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MySQL NDB Cluster 7.5 Release Notes  /  Changes in MySQL NDB Cluster 7.5.17 (5.7.29-ndb-7.5.17) (2020-01-14, General Availability)

Changes in MySQL NDB Cluster 7.5.17 (5.7.29-ndb-7.5.17) (2020-01-14, General Availability)

MySQL NDB Cluster 7.5.17 is a new release of MySQL NDB Cluster 7.5, based on MySQL Server 5.7 and including features in version 7.5 of the NDB storage engine, as well as fixing recently discovered bugs in previous NDB Cluster releases.

Obtaining MySQL NDB Cluster 7.5.  MySQL NDB Cluster 7.5 source code and binaries can be obtained from

For an overview of changes made in MySQL NDB Cluster 7.5, see What is New in NDB Cluster 7.5.

This release also incorporates all bug fixes and changes made in previous NDB Cluster releases, as well as all bug fixes and feature changes which were added in mainline MySQL 5.7 through MySQL 5.7.29 (see Changes in MySQL 5.7.29 (2020-01-13, General Availability)) .

Bugs Fixed

  • Incompatible Change: The minimum value for the RedoOverCommitCounter data node configuration parameter has been increased from 0 to 1. The minimum value for the RedoOverCommitLimit data node configuration parameter has also been increased from 0 to 1.

    You should check the cluster global configuration file and make any necessary adjustments to values set for these parameters before upgrading. (Bug #29752703)

  • Added the DUMP 9988 and DUMP 9989 commands. (Bug #30520103)

  • Execution of ndb_restore --rebuild-indexes together with the --rewrite-database and --exclude-missing-tables options did not create indexes for any tables in the target database. (Bug #30411122)

  • If a transaction was aborted while getting a page from the disk page buffer and the disk system was overloaded, the transaction hung indefinitely. This could also cause restarts to hang and node failure handling to fail. (Bug #30397083, Bug #30360681)

    References: See also: Bug #30152258.

  • Data node failures with the error Another node failed during system restart... occurred during a partial restart. (Bug #30368622)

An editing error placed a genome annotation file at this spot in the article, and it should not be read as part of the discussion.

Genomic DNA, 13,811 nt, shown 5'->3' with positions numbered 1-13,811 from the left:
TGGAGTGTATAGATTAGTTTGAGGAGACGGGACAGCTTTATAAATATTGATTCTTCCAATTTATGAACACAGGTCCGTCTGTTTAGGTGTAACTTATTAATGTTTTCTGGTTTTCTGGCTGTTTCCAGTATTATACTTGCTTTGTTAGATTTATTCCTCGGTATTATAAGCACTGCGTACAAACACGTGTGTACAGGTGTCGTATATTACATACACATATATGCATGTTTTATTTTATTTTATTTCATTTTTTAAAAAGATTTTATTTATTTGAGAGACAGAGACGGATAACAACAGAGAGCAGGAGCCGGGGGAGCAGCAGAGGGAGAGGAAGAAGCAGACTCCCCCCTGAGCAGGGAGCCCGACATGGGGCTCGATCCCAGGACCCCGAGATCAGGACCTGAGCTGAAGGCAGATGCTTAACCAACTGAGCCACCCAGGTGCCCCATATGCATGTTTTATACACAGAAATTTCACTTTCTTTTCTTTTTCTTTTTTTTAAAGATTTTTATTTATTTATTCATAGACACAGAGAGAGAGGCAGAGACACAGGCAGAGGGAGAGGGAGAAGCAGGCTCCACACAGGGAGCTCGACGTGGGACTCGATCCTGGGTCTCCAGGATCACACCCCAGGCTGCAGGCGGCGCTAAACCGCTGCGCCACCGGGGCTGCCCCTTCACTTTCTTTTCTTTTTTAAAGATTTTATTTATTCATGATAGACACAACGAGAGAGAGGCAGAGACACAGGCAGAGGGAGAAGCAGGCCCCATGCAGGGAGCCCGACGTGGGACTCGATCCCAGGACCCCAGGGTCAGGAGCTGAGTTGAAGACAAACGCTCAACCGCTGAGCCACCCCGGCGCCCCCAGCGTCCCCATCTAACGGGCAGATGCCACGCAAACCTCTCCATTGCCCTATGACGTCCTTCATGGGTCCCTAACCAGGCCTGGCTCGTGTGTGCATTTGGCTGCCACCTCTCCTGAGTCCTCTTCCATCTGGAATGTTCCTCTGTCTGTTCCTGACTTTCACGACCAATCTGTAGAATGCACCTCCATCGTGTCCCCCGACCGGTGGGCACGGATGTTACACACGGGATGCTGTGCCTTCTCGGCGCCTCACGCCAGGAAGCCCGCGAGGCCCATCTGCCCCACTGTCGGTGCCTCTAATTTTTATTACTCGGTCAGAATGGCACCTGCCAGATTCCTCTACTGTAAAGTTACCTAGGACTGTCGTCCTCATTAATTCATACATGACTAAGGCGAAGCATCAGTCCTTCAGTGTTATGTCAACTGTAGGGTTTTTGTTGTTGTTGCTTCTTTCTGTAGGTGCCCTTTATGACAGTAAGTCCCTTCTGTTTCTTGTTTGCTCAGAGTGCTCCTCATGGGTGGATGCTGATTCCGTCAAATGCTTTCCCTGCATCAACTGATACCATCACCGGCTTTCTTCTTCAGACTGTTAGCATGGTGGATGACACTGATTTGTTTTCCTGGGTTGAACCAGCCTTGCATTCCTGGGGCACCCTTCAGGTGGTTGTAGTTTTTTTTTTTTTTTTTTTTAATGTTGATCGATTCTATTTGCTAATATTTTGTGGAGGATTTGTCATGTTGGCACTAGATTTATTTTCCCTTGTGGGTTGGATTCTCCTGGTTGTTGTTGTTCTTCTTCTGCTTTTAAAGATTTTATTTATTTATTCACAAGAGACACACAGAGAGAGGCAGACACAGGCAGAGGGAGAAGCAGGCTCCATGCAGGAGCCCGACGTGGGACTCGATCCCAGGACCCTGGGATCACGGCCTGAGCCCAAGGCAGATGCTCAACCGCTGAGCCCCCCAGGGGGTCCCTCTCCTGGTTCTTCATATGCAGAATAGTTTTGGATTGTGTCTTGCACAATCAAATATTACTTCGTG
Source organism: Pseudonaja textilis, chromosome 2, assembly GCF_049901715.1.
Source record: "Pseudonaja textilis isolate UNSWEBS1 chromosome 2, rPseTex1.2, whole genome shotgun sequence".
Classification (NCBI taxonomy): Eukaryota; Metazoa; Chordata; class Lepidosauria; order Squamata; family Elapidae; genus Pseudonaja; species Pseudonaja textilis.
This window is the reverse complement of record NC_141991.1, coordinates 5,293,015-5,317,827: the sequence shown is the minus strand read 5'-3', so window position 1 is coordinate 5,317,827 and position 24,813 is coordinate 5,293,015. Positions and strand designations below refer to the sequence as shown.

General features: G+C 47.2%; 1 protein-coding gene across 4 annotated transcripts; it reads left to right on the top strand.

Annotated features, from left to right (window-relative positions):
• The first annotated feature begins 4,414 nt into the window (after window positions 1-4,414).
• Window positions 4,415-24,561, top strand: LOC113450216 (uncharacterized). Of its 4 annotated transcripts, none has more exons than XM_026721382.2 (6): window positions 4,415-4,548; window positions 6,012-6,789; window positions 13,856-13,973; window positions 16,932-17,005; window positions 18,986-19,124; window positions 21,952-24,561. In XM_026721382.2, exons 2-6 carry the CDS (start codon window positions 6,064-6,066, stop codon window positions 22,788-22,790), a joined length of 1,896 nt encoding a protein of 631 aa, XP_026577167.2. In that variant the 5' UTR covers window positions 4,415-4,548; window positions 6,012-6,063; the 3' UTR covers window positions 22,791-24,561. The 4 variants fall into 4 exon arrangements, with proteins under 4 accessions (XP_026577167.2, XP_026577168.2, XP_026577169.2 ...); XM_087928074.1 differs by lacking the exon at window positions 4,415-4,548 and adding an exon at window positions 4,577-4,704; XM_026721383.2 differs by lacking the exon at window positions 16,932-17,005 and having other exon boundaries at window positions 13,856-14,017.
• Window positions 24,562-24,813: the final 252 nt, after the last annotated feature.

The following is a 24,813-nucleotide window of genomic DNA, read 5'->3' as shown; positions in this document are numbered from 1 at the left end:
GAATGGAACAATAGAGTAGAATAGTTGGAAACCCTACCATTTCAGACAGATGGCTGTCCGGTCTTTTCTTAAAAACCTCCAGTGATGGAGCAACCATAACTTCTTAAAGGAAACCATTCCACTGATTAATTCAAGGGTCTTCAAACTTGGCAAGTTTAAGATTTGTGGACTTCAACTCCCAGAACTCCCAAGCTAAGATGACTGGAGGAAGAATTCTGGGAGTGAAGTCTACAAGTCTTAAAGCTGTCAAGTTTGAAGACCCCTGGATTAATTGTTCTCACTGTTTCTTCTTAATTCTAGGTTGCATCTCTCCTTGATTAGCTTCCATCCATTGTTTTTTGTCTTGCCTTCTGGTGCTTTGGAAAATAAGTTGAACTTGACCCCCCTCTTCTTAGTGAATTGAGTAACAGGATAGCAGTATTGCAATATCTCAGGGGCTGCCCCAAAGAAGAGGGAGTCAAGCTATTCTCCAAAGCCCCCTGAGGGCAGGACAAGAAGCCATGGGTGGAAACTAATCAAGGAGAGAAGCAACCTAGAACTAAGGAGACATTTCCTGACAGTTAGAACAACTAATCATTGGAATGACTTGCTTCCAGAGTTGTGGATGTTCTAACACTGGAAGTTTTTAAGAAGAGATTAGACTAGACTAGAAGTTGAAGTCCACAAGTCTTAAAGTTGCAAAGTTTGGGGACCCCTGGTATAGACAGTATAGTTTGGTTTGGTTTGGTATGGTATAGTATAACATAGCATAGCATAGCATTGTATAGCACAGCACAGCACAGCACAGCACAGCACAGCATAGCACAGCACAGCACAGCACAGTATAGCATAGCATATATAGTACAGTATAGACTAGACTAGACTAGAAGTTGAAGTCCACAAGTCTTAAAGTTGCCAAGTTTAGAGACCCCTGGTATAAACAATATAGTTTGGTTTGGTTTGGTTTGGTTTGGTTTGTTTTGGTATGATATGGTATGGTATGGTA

• The wrong number of bytes was reported in the cluster log for a completed local checkpoint. (Bug #30274618)

    References: See also: Bug #29942998.

  • The number of data bytes for the summary event written in the cluster log when a backup completed was truncated to 32 bits, so that there was a significant mismatch between the number of log records and the number of data records printed in the log for this event. (Bug #29942998)

  • Using 2 LDM threads on a 2-node cluster with 10 threads per node could result in a partition imbalance, such that one of the LDM threads on each node was the primary for zero fragments. Trying to restore a multi-threaded backup from this cluster failed because the datafile for one LDM contained only the 12-byte data file header, which ndb_restore was unable to read. The same problem could occur in other cases, such as when taking a backup immediately after adding an empty node online.

    It was found that this occurred when ODirect was enabled for an EOF backup data file write whose size was less than 512 bytes and the backup was in the STOPPING state. This normally occurs only for an aborted backup, but could also happen for a successful backup for which an LDM had no fragments. We fix the issue by introducing an additional check to ensure that writes are skipped only if the backup actually contains an error which should cause it to abort. (Bug #29892660)

    References: See also: Bug #30371389.

  • In some cases the SignalSender class, used as part of the implementation of ndb_mgmd and ndbinfo, buffered excessive numbers of unneeded SUB_GCP_COMPLETE_REP and API_REGCONF signals, leading to unnecessary consumption of memory. (Bug #29520353)

    References: See also: Bug #20075747, Bug #29474136.

  • The maximum global checkpoint (GCP) commit lag and GCP save timeout are recalculated whenever a node shuts down, to take into account the change in number of data nodes. This could lead to the unintentional shutdown of a viable node when the threshold decreased below the previous value. (Bug #27664092)

    References: See also: Bug #26364729.

  • A transaction which inserts a child row may run concurrently with a transaction which deletes the parent row for that child. One of the transactions should be aborted in this case, lest an orphaned child row result.

    Before committing an insert on a child row, a read of the parent row is triggered to confirm that the parent exists. Similarly, before committing a delete on a parent row, a read or scan is performed to confirm that no child rows exist. When insert and delete transactions were run concurrently, their prepare and commit operations could interact in such a way that both transactions committed. This occurred because the triggered reads were performed using LM_CommittedRead locks (see NdbOperation::LockMode), which are not strong enough to prevent such error scenarios.

    This problem is fixed by using the stronger LM_SimpleRead lock mode for both triggered reads. The use of LM_SimpleRead rather than LM_CommittedRead locks ensures that at least one transaction aborts in every possible scenario involving transactions which concurrently insert into child rows and delete from parent rows. (Bug #22180583)

  • Concurrent SELECT and ALTER TABLE statements on the same SQL node could sometimes block one another while waiting for locks to be released. (Bug #17812505, Bug #30383887)